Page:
A deeper look @ PowerPivot

PowerPivot for Excel

PowerPivot for Excel supports self-service business intelligence in the following ways.

  • Current row-and-column limitations in Excel are removed so that you can import much more data. This goes far beyond 1,000,000 rows!
  • A data relationship layer lets you integrate data from different sources and work with all of the data holistically. You can enter data, copy data from other worksheets, or import data from corporate databases. You can build relationships among the data to analyze it as if it all originated from a single source.
  • Create portable, reusable data. Data stays inside the workbook. You do not need manage external data connections. If you publish, move, copy, or share a workbook, all the data goes with it.
  • PowerPivot data is fully and immediately available to the rest of the workbook. You can switch between Excel and PowerPivot windows to work on the data and its presentation in PivotTables or charts in an interactive fashion. Working on data or on its presentation are not separate tasks. You work on both together in the same Excel environment.

PowerPivot lets users build relationships between completely different data sources and still have all the data held entirely within the workbook.

Try it out:

You can download PowerPivot for Excel here. Note: It requires Office 2010 beta.

 

3 tier diagram of client, middle, backend add-ins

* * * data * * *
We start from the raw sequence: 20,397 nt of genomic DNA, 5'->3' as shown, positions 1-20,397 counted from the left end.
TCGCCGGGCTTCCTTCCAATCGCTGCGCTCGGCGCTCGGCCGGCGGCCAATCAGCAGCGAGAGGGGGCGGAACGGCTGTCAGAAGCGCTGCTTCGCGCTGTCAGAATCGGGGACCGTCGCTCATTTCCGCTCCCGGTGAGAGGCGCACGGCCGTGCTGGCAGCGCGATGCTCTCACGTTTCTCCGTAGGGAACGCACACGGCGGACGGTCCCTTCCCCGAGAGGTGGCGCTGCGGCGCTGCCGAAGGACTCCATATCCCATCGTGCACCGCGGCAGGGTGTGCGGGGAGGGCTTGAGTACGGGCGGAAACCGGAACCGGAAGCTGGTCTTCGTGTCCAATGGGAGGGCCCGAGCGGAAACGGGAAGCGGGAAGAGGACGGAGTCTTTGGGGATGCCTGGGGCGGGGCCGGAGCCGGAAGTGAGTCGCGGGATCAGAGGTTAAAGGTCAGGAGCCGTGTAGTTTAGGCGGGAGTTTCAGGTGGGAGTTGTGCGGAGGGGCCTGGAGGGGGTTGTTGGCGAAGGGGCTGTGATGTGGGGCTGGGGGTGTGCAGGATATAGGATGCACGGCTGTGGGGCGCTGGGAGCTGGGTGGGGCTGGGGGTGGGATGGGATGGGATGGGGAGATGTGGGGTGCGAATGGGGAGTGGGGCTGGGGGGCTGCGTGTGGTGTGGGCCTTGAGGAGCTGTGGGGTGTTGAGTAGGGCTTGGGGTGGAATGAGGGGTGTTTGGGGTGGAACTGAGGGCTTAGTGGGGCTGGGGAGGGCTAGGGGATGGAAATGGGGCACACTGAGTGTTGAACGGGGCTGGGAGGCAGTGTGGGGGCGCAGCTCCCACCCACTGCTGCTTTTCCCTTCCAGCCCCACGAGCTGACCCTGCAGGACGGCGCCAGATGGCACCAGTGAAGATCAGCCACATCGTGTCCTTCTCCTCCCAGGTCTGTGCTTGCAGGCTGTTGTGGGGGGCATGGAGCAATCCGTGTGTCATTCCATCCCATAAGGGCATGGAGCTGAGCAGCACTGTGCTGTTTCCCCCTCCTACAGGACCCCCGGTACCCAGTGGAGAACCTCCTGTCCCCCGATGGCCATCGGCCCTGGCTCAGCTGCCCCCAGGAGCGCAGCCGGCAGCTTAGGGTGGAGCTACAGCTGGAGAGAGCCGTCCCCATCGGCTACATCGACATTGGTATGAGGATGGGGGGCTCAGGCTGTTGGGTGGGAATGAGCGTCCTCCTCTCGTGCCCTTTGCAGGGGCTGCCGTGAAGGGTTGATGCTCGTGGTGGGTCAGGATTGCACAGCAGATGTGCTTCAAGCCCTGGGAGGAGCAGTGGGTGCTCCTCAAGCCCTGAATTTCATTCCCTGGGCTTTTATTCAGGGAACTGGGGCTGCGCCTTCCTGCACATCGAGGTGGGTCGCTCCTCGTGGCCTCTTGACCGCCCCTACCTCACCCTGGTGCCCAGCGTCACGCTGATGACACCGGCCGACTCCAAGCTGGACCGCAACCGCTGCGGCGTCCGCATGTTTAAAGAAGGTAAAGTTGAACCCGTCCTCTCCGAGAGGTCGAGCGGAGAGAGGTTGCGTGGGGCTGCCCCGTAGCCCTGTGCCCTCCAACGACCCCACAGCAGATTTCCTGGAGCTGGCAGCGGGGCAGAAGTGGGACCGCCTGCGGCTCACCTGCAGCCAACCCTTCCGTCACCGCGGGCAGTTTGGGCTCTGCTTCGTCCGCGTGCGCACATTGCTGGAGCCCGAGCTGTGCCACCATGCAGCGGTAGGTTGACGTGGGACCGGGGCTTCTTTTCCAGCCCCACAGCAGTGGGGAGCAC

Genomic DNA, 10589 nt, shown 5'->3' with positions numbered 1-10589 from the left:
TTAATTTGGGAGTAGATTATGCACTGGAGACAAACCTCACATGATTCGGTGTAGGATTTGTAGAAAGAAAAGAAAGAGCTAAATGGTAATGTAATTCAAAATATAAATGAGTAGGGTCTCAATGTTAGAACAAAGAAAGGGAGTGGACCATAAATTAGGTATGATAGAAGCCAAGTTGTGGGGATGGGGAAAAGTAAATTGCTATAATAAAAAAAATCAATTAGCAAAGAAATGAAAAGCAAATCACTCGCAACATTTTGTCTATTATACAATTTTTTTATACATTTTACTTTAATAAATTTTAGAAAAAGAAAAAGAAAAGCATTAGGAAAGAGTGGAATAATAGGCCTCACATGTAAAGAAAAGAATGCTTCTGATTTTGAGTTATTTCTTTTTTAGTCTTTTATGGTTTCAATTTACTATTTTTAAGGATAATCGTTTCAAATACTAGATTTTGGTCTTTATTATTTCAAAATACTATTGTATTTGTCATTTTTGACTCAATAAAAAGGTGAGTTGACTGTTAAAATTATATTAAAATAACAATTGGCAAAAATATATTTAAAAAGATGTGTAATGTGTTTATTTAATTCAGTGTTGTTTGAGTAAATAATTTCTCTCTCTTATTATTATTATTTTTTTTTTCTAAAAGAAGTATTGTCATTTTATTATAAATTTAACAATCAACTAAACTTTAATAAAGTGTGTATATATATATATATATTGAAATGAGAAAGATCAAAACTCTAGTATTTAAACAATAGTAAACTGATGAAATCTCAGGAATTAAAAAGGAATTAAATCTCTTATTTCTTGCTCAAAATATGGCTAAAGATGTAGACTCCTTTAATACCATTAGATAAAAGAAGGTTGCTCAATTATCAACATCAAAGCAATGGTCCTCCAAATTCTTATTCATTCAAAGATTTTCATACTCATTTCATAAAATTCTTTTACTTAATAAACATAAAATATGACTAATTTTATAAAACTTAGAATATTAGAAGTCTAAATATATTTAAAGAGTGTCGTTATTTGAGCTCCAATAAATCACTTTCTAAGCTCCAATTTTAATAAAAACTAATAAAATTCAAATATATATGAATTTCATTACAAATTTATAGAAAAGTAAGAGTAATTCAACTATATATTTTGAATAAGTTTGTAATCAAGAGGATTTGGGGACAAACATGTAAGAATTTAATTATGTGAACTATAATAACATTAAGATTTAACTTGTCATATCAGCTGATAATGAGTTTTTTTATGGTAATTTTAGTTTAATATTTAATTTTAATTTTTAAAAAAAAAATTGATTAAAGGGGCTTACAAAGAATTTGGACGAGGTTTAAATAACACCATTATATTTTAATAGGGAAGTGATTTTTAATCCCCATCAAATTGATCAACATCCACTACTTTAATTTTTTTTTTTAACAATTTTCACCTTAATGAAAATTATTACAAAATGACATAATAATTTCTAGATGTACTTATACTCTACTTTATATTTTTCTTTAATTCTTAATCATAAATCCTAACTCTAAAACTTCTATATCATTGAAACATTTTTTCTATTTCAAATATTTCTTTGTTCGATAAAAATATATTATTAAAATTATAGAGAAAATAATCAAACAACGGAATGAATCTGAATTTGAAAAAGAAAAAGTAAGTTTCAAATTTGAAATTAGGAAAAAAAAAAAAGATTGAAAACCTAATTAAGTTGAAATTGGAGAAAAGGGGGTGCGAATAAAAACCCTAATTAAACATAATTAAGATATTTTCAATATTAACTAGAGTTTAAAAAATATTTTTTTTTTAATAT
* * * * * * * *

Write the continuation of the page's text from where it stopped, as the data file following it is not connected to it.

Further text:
PowerPivot for Sharepoint:

“PowerPivot for SharePoint adds services and infrastructure for loading and unloading PowerPivot data”. The PowerPivot System Service tracks usage of PowerPivot workbooks across the app servers on the farm and deals with “setting up new connections to data that is already loaded in memory, and caching or unloading data if it is no longer used or when there is contention for system resources.” It then presents server health and usage data in reports, enabling admins to see how well the system is performing.

Excel Services renders the Presentation layer of a Pivot workbook  while the Analysis Services instances detect, extract and process the Pivot data. Here’s a diagram showing how a query request is processed:

Data processing request diagram

You can see a full overview over on the MSDN site here.

Try it out:

You can download PowerPivot for Sharepoint here. Note: It requires the CTP of SQL 2008 R2  AND Sharepoint 2010 beta.

Installing PowerPivot for Sharepoint

There are a number of pre-requisites and steps to installing the product, and they can all be found here:

http://msdn.microsoft.com/en-us/library/ee210708(SQL.105).aspx

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